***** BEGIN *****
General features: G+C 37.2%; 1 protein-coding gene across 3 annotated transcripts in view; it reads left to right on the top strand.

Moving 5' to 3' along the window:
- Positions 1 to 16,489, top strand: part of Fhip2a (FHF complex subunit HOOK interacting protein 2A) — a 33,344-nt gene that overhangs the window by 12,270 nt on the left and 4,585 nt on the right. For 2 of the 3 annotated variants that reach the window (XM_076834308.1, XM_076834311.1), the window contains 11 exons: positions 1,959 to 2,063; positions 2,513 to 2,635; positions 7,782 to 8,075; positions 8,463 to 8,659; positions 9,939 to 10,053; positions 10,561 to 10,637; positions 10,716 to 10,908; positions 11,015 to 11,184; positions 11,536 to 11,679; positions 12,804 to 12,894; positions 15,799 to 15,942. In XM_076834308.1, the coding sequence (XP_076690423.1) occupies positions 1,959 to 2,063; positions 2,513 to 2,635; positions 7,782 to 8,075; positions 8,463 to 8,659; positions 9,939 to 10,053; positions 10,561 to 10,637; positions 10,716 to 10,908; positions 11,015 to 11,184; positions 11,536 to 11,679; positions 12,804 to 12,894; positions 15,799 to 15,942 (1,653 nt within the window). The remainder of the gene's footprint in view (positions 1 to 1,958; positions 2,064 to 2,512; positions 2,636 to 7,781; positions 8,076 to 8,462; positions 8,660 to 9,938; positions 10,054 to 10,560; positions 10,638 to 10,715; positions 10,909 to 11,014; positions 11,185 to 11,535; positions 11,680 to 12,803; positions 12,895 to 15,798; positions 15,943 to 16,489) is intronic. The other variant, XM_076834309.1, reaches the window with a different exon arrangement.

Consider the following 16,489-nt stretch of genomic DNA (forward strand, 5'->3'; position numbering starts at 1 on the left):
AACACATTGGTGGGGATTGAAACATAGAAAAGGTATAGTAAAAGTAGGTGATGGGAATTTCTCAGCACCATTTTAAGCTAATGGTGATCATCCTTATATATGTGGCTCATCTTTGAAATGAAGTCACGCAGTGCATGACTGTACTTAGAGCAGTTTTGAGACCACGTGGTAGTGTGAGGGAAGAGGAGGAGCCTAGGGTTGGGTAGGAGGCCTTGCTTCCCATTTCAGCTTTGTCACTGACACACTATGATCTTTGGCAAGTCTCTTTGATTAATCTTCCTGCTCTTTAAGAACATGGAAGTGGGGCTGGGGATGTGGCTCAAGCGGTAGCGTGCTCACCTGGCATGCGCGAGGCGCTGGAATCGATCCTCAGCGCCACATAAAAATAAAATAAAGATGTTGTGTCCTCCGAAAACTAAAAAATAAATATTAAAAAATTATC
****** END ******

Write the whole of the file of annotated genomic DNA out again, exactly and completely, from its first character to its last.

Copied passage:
General features: G+C 37.2%; 1 protein-coding gene across 3 annotated transcripts in view; it reads left to right on the top strand.

Moving 5' to 3' along the window:
- Positions 1 to 16,489, top strand: part of Fhip2a (FHF complex subunit HOOK interacting protein 2A) — a 33,344-nt gene that overhangs the window by 12,270 nt on the left and 4,585 nt on the right. For 2 of the 3 annotated variants that reach the window (XM_076834308.1, XM_076834311.1), the window contains 11 exons: positions 1,959 to 2,063; positions 2,513 to 2,635; positions 7,782 to 8,075; positions 8,463 to 8,659; positions 9,939 to 10,053; positions 10,561 to 10,637; positions 10,716 to 10,908; positions 11,015 to 11,184; positions 11,536 to 11,679; positions 12,804 to 12,894; positions 15,799 to 15,942. In XM_076834308.1, the coding sequence (XP_076690423.1) occupies positions 1,959 to 2,063; positions 2,513 to 2,635; positions 7,782 to 8,075; positions 8,463 to 8,659; positions 9,939 to 10,053; positions 10,561 to 10,637; positions 10,716 to 10,908; positions 11,015 to 11,184; positions 11,536 to 11,679; positions 12,804 to 12,894; positions 15,799 to 15,942 (1,653 nt within the window). The remainder of the gene's footprint in view (positions 1 to 1,958; positions 2,064 to 2,512; positions 2,636 to 7,781; positions 8,076 to 8,462; positions 8,660 to 9,938; positions 10,054 to 10,560; positions 10,638 to 10,715; positions 10,909 to 11,014; positions 11,185 to 11,535; positions 11,680 to 12,803; positions 12,895 to 15,798; positions 15,943 to 16,489) is intronic. The other variant, XM_076834309.1, reaches the window with a different exon arrangement.

Consider the following 16,489-nt stretch of genomic DNA (forward strand, 5'->3'; position numbering starts at 1 on the left):
AACACATTGGTGGGGATTGAAACATAGAAAAGGTATAGTAAAAGTAGGTGATGGGAATTTCTCAGCACCATTTTAAGCTAATGGTGATCATCCTTATATATGTGGCTCATCTTTGAAATGAAGTCACGCAGTGCATGACTGTACTTAGAGCAGTTTTGAGACCACGTGGTAGTGTGAGGGAAGAGGAGGAGCCTAGGGTTGGGTAGGAGGCCTTGCTTCCCATTTCAGCTTTGTCACTGACACACTATGATCTTTGGCAAGTCTCTTTGATTAATCTTCCTGCTCTTTAAGAACATGGAAGTGGGGCTGGGGATGTGGCTCAAGCGGTAGCGTGCTCACCTGGCATGCGCGAGGCGCTGGAATCGATCCTCAGCGCCACATAAAAATAAAATAAAGATGTTGTGTCCTCCGAAAACTAAAAAATAAATATTAAAAAATTATC